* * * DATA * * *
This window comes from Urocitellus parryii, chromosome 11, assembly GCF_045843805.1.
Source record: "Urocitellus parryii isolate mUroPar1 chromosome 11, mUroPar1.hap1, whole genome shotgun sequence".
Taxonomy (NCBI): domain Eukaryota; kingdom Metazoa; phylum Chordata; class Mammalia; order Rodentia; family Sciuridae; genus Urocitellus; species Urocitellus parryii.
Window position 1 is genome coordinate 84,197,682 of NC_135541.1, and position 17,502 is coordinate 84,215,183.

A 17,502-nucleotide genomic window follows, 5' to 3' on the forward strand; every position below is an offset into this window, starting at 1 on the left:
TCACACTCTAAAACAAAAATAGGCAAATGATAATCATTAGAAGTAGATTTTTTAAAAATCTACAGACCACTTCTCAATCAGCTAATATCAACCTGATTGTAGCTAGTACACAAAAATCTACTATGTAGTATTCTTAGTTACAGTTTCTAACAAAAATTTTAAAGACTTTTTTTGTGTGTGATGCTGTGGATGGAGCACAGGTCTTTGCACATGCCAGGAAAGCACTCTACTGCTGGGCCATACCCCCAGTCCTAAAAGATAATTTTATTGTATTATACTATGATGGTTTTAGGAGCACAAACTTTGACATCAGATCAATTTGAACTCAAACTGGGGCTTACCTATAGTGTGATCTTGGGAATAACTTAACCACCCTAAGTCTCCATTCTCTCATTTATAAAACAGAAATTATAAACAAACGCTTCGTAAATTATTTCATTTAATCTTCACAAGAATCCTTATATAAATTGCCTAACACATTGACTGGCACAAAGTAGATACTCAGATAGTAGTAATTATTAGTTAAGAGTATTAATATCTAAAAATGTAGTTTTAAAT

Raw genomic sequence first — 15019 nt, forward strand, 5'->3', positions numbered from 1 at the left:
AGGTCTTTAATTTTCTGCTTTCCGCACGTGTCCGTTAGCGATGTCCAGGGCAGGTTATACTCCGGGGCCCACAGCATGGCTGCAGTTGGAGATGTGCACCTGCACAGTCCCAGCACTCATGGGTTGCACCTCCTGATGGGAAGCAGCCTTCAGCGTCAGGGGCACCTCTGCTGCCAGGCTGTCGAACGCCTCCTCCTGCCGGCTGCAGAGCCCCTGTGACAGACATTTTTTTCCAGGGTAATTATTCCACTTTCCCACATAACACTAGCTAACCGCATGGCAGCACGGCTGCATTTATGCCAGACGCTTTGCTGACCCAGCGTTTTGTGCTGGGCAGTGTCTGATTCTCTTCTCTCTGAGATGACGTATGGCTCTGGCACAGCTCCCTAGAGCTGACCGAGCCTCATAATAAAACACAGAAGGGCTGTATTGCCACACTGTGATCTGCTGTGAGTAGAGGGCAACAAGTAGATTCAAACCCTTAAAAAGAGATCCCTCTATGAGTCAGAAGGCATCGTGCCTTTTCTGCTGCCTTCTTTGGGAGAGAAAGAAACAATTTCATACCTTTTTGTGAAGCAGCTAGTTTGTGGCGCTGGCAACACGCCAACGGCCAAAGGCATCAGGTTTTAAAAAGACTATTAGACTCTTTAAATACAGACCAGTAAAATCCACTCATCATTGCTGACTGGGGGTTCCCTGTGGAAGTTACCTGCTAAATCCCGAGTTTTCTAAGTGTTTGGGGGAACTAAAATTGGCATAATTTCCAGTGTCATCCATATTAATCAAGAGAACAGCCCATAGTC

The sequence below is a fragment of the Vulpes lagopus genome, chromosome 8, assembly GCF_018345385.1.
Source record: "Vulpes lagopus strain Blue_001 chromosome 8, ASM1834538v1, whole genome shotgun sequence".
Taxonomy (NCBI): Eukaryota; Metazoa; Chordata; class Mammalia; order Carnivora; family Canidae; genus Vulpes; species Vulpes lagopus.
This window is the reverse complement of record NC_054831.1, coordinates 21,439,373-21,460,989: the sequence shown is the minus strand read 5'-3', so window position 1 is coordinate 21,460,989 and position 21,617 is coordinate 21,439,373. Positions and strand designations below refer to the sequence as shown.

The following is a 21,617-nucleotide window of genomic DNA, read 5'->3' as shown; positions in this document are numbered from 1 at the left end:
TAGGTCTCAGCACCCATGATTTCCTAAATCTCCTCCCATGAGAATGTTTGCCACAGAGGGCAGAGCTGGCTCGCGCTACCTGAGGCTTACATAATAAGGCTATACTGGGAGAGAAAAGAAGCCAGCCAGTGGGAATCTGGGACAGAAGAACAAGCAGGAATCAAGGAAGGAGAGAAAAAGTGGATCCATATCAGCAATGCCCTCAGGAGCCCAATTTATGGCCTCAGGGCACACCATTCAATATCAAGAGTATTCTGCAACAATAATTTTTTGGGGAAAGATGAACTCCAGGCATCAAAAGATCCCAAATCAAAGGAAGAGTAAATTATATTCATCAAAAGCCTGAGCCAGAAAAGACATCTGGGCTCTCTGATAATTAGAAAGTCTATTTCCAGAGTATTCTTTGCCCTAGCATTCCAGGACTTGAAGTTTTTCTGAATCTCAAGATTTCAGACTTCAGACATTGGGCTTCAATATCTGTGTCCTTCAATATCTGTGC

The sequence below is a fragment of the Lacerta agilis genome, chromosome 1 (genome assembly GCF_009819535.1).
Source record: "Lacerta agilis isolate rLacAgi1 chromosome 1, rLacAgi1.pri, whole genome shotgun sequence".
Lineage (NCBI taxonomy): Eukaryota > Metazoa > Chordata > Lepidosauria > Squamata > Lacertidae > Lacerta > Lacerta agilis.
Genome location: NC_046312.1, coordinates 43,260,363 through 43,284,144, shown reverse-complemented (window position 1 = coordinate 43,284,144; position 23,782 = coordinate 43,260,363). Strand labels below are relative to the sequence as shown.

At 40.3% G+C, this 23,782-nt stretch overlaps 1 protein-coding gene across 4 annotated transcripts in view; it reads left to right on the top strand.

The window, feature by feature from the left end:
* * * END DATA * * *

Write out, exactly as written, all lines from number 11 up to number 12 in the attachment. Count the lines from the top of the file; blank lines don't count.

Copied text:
Taxonomy (NCBI): Eukaryota; Metazoa; Chordata; class Mammalia; order Carnivora; family Canidae; genus Vulpes; species Vulpes lagopus.
This window is the reverse complement of record NC_054831.1, coordinates 21,439,373-21,460,989: the sequence shown is the minus strand read 5'-3', so window position 1 is coordinate 21,460,989 and position 21,617 is coordinate 21,439,373. Positions and strand designations below refer to the sequence as shown.